Some of those supporting the adjournment had said that it would be an "unmitigated disaster" if the Measure failed. So sending it back to the Bishops was a "high-risk strategy".

The amendment made explicit what was already implicit: "The Measure requires each diocesan bishop to make a scheme to provide male bishops for those parishes who make a Letter of Request. It makes no sense for a male diocesan bishop to be required to delegate authority to another male bishop. What's the point of that? It only makes sense if there is some other feature of the second male bishop."

He said that the amendment's requirement for theological conviction to be taken into account was the "missing link" that the Bishops had solved. He described it as a "saving grace", in making clear that the issue was about theological conviction rather than misogyny.

The Archdeacon of Nottingham, the Ven. Peter Hill (Southwell & Nottingham), said that he was "concerned we will be in no better a place in November if the Bishops are asked to think again. Resolve could harden in some directions." He thanked the Bishops "for doing their job, and giving us a lead". Those who felt in conscience that they could not remain in the Church without provision must be offered "a gift" to remain in the Church. "If it isn't 5(1)(c), let us pray for the Bishops in their leadership as a focus of unity to bring us something that will better do that."

Anne Martin (Guildford) said that her "greatest fear is that we do not adjourn, we proceed, and the legislation is lost. For me that would be the greatest disaster. There is no guarantee that, if the legislation is lost and we start again, what comes back is any better." Mrs Martin called on the Synod to vote for the adjournment.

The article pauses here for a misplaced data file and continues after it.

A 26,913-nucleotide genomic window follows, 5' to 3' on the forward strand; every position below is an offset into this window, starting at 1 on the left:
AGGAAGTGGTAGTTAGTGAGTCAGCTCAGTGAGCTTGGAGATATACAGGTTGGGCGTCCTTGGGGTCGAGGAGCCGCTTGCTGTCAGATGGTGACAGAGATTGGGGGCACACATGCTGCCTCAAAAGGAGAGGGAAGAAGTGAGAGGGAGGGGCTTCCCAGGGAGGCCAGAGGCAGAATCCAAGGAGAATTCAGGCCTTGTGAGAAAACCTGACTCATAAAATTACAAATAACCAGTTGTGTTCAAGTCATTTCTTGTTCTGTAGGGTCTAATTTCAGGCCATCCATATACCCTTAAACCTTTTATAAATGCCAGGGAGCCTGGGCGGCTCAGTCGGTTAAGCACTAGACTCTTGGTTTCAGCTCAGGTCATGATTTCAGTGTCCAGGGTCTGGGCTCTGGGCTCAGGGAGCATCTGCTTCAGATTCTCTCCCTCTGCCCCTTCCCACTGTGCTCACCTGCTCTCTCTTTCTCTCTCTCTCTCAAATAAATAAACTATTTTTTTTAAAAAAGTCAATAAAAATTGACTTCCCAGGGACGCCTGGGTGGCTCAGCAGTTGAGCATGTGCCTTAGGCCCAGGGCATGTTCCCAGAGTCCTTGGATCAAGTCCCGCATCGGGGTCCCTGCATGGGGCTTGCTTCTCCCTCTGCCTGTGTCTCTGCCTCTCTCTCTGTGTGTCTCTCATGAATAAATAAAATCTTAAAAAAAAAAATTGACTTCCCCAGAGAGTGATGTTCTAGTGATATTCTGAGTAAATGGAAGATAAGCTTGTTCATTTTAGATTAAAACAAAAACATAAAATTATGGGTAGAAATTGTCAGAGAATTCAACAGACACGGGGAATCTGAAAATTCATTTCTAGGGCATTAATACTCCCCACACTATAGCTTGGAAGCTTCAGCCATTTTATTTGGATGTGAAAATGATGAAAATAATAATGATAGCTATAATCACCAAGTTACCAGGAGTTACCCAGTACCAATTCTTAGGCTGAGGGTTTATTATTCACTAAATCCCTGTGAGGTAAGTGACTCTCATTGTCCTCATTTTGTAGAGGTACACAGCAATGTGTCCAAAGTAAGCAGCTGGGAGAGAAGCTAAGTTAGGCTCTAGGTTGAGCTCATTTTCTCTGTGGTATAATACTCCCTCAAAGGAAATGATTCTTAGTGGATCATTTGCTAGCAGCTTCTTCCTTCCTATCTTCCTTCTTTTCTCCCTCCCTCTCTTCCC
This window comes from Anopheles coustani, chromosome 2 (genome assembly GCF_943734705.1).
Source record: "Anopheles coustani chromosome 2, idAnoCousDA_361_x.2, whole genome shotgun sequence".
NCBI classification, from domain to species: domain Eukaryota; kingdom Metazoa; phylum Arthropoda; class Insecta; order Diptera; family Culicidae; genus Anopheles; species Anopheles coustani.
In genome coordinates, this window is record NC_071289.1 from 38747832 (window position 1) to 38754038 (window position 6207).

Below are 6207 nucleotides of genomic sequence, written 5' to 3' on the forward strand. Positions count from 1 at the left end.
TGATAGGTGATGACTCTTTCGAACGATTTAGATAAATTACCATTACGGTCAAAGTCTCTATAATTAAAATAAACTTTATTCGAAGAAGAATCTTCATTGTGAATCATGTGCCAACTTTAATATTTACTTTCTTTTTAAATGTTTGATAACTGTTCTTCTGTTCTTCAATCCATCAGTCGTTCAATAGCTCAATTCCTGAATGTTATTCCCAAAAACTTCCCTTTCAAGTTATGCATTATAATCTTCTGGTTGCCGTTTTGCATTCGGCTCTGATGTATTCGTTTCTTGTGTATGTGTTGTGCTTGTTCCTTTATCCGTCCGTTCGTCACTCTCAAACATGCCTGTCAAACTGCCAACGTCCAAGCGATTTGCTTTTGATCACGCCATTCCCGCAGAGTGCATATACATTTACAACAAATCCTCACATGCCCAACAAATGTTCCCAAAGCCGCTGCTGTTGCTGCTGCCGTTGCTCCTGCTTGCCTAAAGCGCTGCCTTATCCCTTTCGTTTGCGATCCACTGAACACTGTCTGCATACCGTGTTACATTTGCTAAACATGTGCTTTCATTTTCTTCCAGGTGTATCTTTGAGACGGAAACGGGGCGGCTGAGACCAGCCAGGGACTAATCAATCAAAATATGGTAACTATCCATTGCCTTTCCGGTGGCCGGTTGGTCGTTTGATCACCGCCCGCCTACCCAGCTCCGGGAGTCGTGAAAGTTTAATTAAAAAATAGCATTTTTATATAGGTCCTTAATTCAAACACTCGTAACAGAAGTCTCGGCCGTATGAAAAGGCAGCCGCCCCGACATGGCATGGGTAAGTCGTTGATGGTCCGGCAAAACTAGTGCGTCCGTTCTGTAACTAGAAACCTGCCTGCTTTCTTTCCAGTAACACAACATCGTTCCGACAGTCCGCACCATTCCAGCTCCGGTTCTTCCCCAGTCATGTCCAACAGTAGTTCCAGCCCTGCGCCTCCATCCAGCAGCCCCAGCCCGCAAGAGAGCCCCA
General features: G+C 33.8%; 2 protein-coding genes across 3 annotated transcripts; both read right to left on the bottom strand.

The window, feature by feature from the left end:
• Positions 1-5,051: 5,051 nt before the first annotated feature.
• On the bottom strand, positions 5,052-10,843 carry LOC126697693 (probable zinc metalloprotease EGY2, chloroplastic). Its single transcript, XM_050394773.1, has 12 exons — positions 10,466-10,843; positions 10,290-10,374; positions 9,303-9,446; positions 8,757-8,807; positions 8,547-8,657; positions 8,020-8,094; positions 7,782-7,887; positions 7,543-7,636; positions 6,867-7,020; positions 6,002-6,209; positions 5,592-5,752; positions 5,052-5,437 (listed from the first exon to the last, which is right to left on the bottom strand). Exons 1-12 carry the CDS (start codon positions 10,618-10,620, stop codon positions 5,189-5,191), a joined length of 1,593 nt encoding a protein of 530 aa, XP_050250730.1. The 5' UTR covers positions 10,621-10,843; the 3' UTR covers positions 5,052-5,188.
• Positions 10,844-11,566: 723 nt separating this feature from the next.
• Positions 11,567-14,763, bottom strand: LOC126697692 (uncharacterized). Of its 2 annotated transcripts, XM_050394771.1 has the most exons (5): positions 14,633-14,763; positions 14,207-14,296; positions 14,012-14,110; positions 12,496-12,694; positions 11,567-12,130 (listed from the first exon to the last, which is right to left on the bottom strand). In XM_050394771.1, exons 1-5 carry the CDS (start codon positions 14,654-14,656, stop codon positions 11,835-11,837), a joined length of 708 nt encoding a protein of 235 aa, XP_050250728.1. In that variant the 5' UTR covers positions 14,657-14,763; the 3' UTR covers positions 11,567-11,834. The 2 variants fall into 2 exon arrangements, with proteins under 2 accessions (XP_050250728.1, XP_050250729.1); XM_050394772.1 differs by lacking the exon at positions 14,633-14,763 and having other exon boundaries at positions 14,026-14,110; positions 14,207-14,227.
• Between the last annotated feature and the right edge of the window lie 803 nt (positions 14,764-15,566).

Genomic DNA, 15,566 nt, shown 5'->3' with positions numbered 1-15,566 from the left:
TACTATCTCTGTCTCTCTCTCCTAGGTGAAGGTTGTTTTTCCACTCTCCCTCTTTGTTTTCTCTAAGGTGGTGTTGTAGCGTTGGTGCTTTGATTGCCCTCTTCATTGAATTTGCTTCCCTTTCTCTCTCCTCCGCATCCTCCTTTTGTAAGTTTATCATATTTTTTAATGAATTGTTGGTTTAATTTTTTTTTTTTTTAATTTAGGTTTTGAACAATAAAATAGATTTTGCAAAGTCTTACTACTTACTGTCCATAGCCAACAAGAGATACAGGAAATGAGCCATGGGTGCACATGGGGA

Tim Hind (Bath & Wells), the Vice-Chairman of the House of Laity, asked for a "reality check, so everyone can focus on the ends we want to achieve". The Synod had started off with "three ends": the introduction of women bishops, provision for those who could not in conscience accept them, and to maintain the maximum level of unity. "A fourth end has arisen recently: that is, that we should do it this year and not delay any longer."

Mr Hind asked whether the Synod was "actually committed to this. If we are convinced that we do not want perpetual ping-ponging, we can only achieve this if we vote 'yes' to some legislation this year, either today or in November."

Mr Hind said that there was a "slight danger" that, if there was an adjournment, "we will have to rely on the House of Bishops being very insightful in the changes they make. I believe in the God of redemption, and therefore we must have confidence in them."

The Bishop of Gibraltar in Europe, Dr Geoffrey Rowell, told the Synod that he had voted in favour of the amendments to the legislation, which had "more adequately" safeguarded the place of traditional Catholics and Evangelicals. The "theological convictions" of traditionalists were "not innovations, but historically anchored, and we cannot ignore that". Dr Rowell hoped that the Synod would "reject an adjournment if it has the purpose of asking the House of Bishops to draw back in any way from what this amendment was intended to provide".

Lorna Ashworth (Chichester) said that she believed that "the whole point of the adjournment with regards to 5(1)(c) is to remove those few words that for certain motley groups legitimise the theological conviction of traditionalists." She found it "ironic" that "a certain lobby group criticises the House of Bishop for being a powerful group of men meeting in private". But the group would not be happy if Mrs Ashworth, who held traditional views, were a member of the House of Bishops. "So there: not just any woman will do," she said, to laughter. "There is not just one group of women in this chamber, with one voice."

Mrs Ashworth called on the Synod "not [to] insult the House of Bishops by suggesting that they've been sleeping during this debate during the last few years. They've heard, and they've made a valiant effort towards inclusivity. Can we just forget adjournment?"

The Bishop of Willesden, the Rt Revd Pete Broadbent (Southern Suffragans), argued that the House of Bishops was "not without emotional intelligence". Although they had believed the amendment to be "worth while", they had recognised that "there might be consequences." Nevertheless, clarification, as sought by 5(1)(c), was "needed".